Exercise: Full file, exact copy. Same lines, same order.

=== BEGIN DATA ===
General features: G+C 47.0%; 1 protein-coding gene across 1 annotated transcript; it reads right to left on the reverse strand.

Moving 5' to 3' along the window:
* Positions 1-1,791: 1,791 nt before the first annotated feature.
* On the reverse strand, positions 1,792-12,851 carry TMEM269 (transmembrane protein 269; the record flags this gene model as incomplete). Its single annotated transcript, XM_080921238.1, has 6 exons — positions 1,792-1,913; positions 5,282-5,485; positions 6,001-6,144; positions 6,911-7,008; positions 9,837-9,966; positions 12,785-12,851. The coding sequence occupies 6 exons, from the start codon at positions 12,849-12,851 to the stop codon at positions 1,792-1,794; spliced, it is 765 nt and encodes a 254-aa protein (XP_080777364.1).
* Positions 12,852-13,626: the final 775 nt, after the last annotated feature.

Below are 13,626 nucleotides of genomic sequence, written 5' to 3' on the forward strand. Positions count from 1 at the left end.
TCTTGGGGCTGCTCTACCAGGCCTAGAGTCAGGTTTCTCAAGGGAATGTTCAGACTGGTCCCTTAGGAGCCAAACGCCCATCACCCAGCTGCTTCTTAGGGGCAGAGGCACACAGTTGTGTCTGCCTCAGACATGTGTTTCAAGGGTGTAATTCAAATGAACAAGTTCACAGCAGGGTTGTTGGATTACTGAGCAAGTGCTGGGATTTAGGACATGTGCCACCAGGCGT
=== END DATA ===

General features: G+C 47.0%; 1 protein-coding gene across 1 annotated transcript; it reads right to left on the reverse strand.

Moving 5' to 3' along the window:
* Positions 1-1,791: 1,791 nt before the first annotated feature.
* On the reverse strand, positions 1,792-12,851 carry TMEM269 (transmembrane protein 269; the record flags this gene model as incomplete). Its single annotated transcript, XM_080921238.1, has 6 exons — positions 1,792-1,913; positions 5,282-5,485; positions 6,001-6,144; positions 6,911-7,008; positions 9,837-9,966; positions 12,785-12,851. The coding sequence occupies 6 exons, from the start codon at positions 12,849-12,851 to the stop codon at positions 1,792-1,794; spliced, it is 765 nt and encodes a 254-aa protein (XP_080777364.1).
* Positions 12,852-13,626: the final 775 nt, after the last annotated feature.

Below are 13,626 nucleotides of genomic sequence, written 5' to 3' on the forward strand. Positions count from 1 at the left end.
TCTTGGGGCTGCTCTACCAGGCCTAGAGTCAGGTTTCTCAAGGGAATGTTCAGACTGGTCCCTTAGGAGCCAAACGCCCATCACCCAGCTGCTTCTTAGGGGCAGAGGCACACAGTTGTGTCTGCCTCAGACATGTGTTTCAAGGGTGTAATTCAAATGAACAAGTTCACAGCAGGGTTGTTGGATTACTGAGCAAGTGCTGGGATTTAGGACATGTGCCACCAGGCGT